The signal-caller had been dealing with a hand injury all night, but also made pivotal mistakes at the end of the first half by throwing two interceptions on each of UCLA’s final two drives of the second period.
The first went without consequences, as USC kicker Denis Lynch missed his second field goal of the game from 33 yards out to keep UCLA ahead. And on the second, it looked as if the Bruins escaped disaster as Lynch was short on a 49-yarder.
But coach Chip Kelly called a timeout in an attempt to ice the kicker, a decision that came back to haunt him as Lynch nailed his redo and tacked on what proved to be a crucial three points before the end of the first half.
Thompson-Robinson also fumbled twice in the third quarter, recovering one but coughing the ball up on a strip sack to set up the USC offense at 1st-and-goal. In total, four turnovers led to 10 points for the visitors.
In what could have been a fairytale ending to a fabled career, Thompson-Robinson couldn’t turn over a new page.
After throwing for a touchdown seconds into the final quarter, the Trojans squibbed the kickoff to avoid giving Kazmeir Allen a chance at returning it.
But the “Kazmanian Devil” would not be denied, as the redshirt junior wide receiver immediately took a short pass up the middle 55 yards to the house on the first play of the drive to respond and bring UCLA back within three points.
On a night when Bobo brought in just four of his 10 targets, the Bruins searched for a spark as USC scored in bunches. Though not all of them were his fault with some questionable no-calls, Bobo dropped more than a couple catchable balls.
Redshirt senior tight end Michael Ezeike did his best, emerging with three receiving touchdowns on the night, including one that went for 30 yards in the first period. Senior running back Zach Charbonnet did his usual damage with 124 total yards, though he couldn’t find the end zone for just the second time this season.
But it was Allen who once again brought the fire, turning on the jets while bringing the entire stadium to life on the longest play of the day.
The redshirt junior finished with five catches on seven targets for 72 yards, but most importantly came through in a crucial moment for UCLA.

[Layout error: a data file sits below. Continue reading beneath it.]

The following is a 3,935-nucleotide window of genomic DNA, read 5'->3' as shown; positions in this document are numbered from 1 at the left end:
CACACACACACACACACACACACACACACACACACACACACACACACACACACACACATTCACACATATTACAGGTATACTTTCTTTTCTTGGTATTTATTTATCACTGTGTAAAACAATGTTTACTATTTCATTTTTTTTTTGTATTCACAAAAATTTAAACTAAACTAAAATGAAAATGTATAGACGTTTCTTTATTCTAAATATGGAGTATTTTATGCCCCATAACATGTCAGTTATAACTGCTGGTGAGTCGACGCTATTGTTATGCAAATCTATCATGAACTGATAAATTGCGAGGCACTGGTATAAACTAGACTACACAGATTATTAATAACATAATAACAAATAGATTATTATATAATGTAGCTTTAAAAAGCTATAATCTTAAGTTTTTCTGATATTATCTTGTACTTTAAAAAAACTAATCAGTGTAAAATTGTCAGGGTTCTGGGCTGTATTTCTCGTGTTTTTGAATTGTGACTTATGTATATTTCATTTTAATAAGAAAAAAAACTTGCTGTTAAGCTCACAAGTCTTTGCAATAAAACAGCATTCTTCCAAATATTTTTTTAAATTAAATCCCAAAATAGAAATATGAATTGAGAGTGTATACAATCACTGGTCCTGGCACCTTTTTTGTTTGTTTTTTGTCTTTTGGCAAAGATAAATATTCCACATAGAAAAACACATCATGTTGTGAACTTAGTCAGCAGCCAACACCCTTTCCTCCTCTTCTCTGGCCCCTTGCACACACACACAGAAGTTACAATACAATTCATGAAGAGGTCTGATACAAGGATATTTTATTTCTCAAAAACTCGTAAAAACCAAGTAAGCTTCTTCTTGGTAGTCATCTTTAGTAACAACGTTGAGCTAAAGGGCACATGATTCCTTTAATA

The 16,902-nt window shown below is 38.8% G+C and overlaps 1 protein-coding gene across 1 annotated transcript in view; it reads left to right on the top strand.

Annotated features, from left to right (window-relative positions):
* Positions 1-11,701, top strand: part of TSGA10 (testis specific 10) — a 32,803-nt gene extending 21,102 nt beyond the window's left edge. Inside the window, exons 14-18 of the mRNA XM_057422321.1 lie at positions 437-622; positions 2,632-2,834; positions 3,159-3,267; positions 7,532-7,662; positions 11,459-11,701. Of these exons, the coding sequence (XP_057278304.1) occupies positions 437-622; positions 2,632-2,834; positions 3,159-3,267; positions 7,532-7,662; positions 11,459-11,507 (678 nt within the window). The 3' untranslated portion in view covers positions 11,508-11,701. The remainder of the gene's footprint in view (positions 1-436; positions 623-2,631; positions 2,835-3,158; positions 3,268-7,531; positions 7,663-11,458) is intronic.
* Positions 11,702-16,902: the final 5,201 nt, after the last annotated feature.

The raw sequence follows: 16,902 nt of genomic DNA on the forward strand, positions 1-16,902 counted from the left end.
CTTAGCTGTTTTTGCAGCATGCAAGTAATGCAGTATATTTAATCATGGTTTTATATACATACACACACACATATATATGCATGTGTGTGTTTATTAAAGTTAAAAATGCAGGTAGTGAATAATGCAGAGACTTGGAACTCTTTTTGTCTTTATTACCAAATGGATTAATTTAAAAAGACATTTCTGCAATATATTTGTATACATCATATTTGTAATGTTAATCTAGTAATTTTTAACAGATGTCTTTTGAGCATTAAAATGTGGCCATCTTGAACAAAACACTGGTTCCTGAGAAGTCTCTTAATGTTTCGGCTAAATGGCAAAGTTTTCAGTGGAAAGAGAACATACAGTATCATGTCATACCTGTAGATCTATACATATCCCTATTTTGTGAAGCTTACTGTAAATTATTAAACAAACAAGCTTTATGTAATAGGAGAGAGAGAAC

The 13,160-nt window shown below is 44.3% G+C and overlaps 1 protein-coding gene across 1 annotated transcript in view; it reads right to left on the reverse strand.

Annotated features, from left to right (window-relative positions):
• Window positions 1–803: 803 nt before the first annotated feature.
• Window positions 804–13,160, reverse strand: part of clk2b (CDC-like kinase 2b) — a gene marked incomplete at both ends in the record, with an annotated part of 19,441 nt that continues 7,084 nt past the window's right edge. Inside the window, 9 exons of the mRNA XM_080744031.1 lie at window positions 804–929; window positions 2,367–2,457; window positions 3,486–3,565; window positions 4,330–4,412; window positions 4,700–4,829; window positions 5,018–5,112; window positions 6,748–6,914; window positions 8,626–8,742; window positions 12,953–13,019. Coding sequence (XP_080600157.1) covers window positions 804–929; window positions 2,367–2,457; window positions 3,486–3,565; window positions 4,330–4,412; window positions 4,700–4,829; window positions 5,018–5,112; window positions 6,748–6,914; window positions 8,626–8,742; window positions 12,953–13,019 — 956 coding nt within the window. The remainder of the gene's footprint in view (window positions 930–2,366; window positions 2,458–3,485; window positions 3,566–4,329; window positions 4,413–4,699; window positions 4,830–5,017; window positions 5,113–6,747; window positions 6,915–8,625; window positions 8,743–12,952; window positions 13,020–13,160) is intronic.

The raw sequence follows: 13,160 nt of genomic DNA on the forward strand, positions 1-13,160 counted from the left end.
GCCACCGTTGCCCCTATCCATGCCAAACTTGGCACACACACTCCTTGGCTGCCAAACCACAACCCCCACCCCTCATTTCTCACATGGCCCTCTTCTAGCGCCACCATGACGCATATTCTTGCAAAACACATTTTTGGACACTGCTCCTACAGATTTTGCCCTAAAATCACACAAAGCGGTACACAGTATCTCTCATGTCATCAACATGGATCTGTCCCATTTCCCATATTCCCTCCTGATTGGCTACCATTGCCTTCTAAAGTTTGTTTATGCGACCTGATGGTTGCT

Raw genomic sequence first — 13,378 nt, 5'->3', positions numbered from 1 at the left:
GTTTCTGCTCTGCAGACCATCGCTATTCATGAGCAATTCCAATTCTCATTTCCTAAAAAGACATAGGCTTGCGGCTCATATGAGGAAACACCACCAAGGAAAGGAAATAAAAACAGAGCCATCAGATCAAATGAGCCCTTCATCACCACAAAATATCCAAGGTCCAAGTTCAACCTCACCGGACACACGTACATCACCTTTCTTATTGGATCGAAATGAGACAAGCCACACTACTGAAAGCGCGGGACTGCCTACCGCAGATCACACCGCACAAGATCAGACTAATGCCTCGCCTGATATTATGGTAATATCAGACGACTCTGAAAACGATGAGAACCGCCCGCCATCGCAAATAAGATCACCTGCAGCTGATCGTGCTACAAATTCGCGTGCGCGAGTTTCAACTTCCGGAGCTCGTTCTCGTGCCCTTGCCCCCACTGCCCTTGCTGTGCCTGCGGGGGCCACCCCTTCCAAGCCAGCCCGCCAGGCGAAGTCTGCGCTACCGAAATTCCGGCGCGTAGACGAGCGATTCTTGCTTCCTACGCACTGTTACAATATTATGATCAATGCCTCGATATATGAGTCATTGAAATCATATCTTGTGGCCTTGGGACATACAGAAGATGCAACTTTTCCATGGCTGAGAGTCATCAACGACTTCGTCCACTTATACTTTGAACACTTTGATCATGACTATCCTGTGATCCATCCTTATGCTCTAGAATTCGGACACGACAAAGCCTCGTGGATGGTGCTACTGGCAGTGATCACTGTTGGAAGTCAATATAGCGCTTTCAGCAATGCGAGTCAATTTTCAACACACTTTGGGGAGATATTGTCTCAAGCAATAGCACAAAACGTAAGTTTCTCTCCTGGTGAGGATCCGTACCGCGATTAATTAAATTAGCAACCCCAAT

Allen has made his claim as the fastest player in college football, and the Bruins may need to lean on their Swiss Army knife more than ever to bring explosiveness to their offense.
Title hopes gone in a flash
Just two weeks ago, the Bruins had a path to some serious postseason recognition.
People across the country were looking at UCLA as a trendy New Year’s Six bowl selection, with some going as far as calling the blue and gold a dark horse College Football Playoff contender.
Now, the Bruins are clinging to fifth place in a lacking football conference with the possibility of ending their season before Christmas, and they have nobody to blame but themselves.
While UCLA no longer controlled its own Pac-12 destiny entering Saturday thanks to last week’s loss to Arizona, it still had a realistic path to the conference title game. A victory against USC would have given the blue and gold the head-to-head tiebreaker over its crosstown rival, and considering Utah’s loss to Oregon on Saturday, only a Washington loss stood in its way of reclaiming its destiny.
Instead, the defeat officially eliminated the Bruins from Pac-12 championship contention. UCLA is now tied with Oregon State for fifth place in the conference with bleak projections ahead.
As opposed to ending the season back in Pasadena on New Year’s Day, the best the Bruins can hope for is the Las Vegas Bowl or the LA Bowl, both on Dec. 17. UCLA could also qualify for the Sun Bowl on Dec. 30, but the Alamo Bowl and Holiday Bowl are likely out of the question.
Bowl games are accomplishments unto themselves – just ask the Bruins from 2016 to 2020. But given where UCLA was just two short weeks ago, this end to its season is nothing short of a disaster.